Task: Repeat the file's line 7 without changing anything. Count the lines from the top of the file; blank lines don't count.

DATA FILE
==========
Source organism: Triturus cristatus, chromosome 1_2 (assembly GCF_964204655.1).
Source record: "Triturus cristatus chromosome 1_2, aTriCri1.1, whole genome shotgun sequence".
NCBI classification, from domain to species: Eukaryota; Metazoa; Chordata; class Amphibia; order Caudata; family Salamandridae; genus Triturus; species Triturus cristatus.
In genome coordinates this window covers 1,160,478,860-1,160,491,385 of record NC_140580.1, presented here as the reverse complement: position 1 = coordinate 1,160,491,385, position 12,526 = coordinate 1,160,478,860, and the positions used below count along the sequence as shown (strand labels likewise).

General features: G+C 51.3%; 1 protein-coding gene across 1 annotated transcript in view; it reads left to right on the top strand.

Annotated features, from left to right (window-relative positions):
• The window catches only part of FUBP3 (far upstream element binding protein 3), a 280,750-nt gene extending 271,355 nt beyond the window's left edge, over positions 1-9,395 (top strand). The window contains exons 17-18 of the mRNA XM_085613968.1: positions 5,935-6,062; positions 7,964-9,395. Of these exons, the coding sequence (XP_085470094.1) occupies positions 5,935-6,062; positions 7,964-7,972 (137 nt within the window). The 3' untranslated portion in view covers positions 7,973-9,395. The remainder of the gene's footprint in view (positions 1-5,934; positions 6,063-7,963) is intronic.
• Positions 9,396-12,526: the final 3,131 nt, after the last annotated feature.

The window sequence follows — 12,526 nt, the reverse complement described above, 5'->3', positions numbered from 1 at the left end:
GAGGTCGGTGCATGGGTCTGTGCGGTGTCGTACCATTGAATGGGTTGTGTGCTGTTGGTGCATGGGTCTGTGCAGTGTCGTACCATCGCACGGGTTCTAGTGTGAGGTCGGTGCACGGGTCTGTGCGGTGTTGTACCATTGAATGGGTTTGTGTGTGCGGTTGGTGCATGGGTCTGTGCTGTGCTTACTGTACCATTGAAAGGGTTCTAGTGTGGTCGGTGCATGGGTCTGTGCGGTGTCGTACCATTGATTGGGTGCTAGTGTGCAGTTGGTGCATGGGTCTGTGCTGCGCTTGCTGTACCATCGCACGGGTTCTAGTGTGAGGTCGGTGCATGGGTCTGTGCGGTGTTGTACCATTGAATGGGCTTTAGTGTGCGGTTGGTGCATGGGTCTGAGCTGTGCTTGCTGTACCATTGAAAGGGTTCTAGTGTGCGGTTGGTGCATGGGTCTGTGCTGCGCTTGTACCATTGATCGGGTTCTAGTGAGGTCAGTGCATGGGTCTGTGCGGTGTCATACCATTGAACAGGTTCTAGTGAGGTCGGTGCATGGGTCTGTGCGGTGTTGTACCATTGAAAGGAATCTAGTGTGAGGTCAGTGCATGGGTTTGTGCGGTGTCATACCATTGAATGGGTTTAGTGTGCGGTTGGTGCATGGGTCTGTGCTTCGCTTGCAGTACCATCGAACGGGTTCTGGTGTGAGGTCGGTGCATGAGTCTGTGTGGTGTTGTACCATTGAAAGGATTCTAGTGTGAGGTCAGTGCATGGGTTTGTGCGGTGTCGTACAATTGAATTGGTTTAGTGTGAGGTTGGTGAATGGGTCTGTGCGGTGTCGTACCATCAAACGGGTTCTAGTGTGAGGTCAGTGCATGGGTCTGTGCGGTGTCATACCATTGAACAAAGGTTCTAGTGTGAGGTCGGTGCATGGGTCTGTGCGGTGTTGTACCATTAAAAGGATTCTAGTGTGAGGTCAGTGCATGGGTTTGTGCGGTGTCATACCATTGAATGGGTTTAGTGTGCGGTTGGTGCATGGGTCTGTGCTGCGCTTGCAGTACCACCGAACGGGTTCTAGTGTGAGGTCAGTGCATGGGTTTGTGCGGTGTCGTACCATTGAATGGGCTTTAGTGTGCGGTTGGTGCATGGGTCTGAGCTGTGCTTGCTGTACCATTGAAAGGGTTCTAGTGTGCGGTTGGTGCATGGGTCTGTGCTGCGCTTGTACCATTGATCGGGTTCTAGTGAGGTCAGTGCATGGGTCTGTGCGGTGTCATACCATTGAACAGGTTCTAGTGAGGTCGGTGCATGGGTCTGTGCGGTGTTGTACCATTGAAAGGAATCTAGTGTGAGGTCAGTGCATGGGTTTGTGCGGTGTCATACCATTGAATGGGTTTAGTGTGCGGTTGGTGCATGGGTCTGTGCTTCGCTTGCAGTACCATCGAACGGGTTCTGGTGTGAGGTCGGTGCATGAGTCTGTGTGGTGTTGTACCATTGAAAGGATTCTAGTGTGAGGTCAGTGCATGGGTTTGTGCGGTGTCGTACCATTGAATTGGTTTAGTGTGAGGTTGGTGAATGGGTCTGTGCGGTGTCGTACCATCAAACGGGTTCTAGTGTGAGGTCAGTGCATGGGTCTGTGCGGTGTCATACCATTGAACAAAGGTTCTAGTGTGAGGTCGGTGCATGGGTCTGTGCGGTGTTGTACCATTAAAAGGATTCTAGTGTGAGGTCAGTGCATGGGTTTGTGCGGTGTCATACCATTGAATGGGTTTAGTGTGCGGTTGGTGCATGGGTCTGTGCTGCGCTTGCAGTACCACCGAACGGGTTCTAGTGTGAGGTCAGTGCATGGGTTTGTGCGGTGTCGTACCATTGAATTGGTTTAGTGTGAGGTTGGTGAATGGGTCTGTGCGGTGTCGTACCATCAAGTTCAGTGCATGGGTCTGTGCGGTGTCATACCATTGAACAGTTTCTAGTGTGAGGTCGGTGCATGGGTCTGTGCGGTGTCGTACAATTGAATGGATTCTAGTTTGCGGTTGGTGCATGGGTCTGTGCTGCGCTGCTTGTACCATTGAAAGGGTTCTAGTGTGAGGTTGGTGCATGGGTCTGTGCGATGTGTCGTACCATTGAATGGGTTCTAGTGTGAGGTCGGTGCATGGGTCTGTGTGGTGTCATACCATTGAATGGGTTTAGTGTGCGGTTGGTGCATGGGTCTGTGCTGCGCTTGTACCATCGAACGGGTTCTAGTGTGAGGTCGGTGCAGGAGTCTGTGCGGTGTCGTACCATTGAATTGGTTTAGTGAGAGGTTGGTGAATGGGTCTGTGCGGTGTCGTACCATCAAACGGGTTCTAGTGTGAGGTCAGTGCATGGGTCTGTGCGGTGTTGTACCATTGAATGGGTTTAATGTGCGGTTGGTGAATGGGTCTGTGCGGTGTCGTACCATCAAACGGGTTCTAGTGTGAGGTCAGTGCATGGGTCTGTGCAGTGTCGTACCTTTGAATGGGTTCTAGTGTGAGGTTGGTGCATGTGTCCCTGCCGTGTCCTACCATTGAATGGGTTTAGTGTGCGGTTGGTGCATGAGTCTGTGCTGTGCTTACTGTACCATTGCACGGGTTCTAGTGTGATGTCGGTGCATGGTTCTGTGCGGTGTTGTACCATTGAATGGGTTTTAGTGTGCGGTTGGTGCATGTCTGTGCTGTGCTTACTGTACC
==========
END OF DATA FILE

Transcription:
• The window catches only part of FUBP3 (far upstream element binding protein 3), a 280,750-nt gene extending 271,355 nt beyond the window's left edge, over positions 1-9,395 (top strand). The window contains exons 17-18 of the mRNA XM_085613968.1: positions 5,935-6,062; positions 7,964-9,395. Of these exons, the coding sequence (XP_085470094.1) occupies positions 5,935-6,062; positions 7,964-7,972 (137 nt within the window). The 3' untranslated portion in view covers positions 7,973-9,395. The remainder of the gene's footprint in view (positions 1-5,934; positions 6,063-7,963) is intronic.